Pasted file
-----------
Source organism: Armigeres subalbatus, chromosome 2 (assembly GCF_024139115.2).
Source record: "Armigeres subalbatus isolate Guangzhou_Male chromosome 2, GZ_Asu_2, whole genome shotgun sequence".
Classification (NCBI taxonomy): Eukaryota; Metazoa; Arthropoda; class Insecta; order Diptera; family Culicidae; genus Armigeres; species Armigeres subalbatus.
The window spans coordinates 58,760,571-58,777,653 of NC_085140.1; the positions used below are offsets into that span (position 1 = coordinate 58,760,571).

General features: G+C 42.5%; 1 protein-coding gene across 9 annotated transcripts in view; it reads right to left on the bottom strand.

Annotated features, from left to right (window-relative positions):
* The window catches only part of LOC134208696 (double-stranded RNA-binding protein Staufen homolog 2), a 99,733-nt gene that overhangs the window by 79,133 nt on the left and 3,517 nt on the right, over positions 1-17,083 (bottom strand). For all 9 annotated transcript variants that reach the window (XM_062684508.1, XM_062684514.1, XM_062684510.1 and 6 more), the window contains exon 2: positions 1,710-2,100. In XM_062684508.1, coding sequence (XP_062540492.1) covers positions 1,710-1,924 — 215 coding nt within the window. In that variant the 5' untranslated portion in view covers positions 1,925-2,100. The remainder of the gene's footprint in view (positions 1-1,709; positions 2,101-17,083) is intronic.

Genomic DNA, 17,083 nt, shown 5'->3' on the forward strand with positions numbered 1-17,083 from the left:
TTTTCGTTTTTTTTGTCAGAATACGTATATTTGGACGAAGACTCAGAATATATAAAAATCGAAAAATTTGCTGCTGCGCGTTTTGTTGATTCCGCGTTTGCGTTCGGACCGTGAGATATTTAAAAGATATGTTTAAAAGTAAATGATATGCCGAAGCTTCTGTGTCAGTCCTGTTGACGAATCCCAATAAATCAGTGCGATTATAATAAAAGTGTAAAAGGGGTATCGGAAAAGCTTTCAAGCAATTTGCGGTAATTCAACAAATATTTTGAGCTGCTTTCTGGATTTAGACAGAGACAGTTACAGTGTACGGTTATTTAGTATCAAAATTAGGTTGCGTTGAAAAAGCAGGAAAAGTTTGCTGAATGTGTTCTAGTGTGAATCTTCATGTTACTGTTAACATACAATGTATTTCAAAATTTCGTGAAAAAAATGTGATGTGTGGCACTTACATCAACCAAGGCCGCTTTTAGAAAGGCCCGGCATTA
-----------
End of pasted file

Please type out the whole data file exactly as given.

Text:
Source organism: Armigeres subalbatus, chromosome 2 (assembly GCF_024139115.2).
Source record: "Armigeres subalbatus isolate Guangzhou_Male chromosome 2, GZ_Asu_2, whole genome shotgun sequence".
Classification (NCBI taxonomy): Eukaryota; Metazoa; Arthropoda; class Insecta; order Diptera; family Culicidae; genus Armigeres; species Armigeres subalbatus.
The window spans coordinates 58,760,571-58,777,653 of NC_085140.1; the positions used below are offsets into that span (position 1 = coordinate 58,760,571).

General features: G+C 42.5%; 1 protein-coding gene across 9 annotated transcripts in view; it reads right to left on the bottom strand.

Annotated features, from left to right (window-relative positions):
* The window catches only part of LOC134208696 (double-stranded RNA-binding protein Staufen homolog 2), a 99,733-nt gene that overhangs the window by 79,133 nt on the left and 3,517 nt on the right, over positions 1-17,083 (bottom strand). For all 9 annotated transcript variants that reach the window (XM_062684508.1, XM_062684514.1, XM_062684510.1 and 6 more), the window contains exon 2: positions 1,710-2,100. In XM_062684508.1, coding sequence (XP_062540492.1) covers positions 1,710-1,924 — 215 coding nt within the window. In that variant the 5' untranslated portion in view covers positions 1,925-2,100. The remainder of the gene's footprint in view (positions 1-1,709; positions 2,101-17,083) is intronic.

Genomic DNA, 17,083 nt, shown 5'->3' on the forward strand with positions numbered 1-17,083 from the left:
TTTTCGTTTTTTTTGTCAGAATACGTATATTTGGACGAAGACTCAGAATATATAAAAATCGAAAAATTTGCTGCTGCGCGTTTTGTTGATTCCGCGTTTGCGTTCGGACCGTGAGATATTTAAAAGATATGTTTAAAAGTAAATGATATGCCGAAGCTTCTGTGTCAGTCCTGTTGACGAATCCCAATAAATCAGTGCGATTATAATAAAAGTGTAAAAGGGGTATCGGAAAAGCTTTCAAGCAATTTGCGGTAATTCAACAAATATTTTGAGCTGCTTTCTGGATTTAGACAGAGACAGTTACAGTGTACGGTTATTTAGTATCAAAATTAGGTTGCGTTGAAAAAGCAGGAAAAGTTTGCTGAATGTGTTCTAGTGTGAATCTTCATGTTACTGTTAACATACAATGTATTTCAAAATTTCGTGAAAAAAATGTGATGTGTGGCACTTACATCAACCAAGGCCGCTTTTAGAAAGGCCCGGCATTA